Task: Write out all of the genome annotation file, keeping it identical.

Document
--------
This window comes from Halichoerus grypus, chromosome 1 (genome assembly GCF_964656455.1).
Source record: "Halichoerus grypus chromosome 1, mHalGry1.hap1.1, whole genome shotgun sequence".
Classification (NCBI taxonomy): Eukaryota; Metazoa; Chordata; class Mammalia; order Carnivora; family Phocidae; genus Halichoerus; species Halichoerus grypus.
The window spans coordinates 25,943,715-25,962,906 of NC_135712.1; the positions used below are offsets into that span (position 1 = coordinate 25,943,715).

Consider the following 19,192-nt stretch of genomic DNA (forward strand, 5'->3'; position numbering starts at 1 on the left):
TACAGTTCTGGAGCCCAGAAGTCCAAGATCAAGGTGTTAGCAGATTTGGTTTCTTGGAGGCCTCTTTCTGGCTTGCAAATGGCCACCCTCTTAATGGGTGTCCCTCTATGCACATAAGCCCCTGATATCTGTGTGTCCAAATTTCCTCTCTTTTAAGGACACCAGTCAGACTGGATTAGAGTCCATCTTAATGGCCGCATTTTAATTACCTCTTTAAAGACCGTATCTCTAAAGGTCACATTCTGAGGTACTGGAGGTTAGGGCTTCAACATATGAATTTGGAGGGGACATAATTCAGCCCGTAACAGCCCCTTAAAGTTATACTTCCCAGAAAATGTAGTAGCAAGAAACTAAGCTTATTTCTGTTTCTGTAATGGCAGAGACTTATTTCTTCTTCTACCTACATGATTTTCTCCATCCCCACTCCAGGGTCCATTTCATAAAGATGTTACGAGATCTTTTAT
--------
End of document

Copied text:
This window comes from Halichoerus grypus, chromosome 1 (genome assembly GCF_964656455.1).
Source record: "Halichoerus grypus chromosome 1, mHalGry1.hap1.1, whole genome shotgun sequence".
Classification (NCBI taxonomy): Eukaryota; Metazoa; Chordata; class Mammalia; order Carnivora; family Phocidae; genus Halichoerus; species Halichoerus grypus.
The window spans coordinates 25,943,715-25,962,906 of NC_135712.1; the positions used below are offsets into that span (position 1 = coordinate 25,943,715).

Consider the following 19,192-nt stretch of genomic DNA (forward strand, 5'->3'; position numbering starts at 1 on the left):
TACAGTTCTGGAGCCCAGAAGTCCAAGATCAAGGTGTTAGCAGATTTGGTTTCTTGGAGGCCTCTTTCTGGCTTGCAAATGGCCACCCTCTTAATGGGTGTCCCTCTATGCACATAAGCCCCTGATATCTGTGTGTCCAAATTTCCTCTCTTTTAAGGACACCAGTCAGACTGGATTAGAGTCCATCTTAATGGCCGCATTTTAATTACCTCTTTAAAGACCGTATCTCTAAAGGTCACATTCTGAGGTACTGGAGGTTAGGGCTTCAACATATGAATTTGGAGGGGACATAATTCAGCCCGTAACAGCCCCTTAAAGTTATACTTCCCAGAAAATGTAGTAGCAAGAAACTAAGCTTATTTCTGTTTCTGTAATGGCAGAGACTTATTTCTTCTTCTACCTACATGATTTTCTCCATCCCCACTCCAGGGTCCATTTCATAAAGATGTTACGAGATCTTTTAT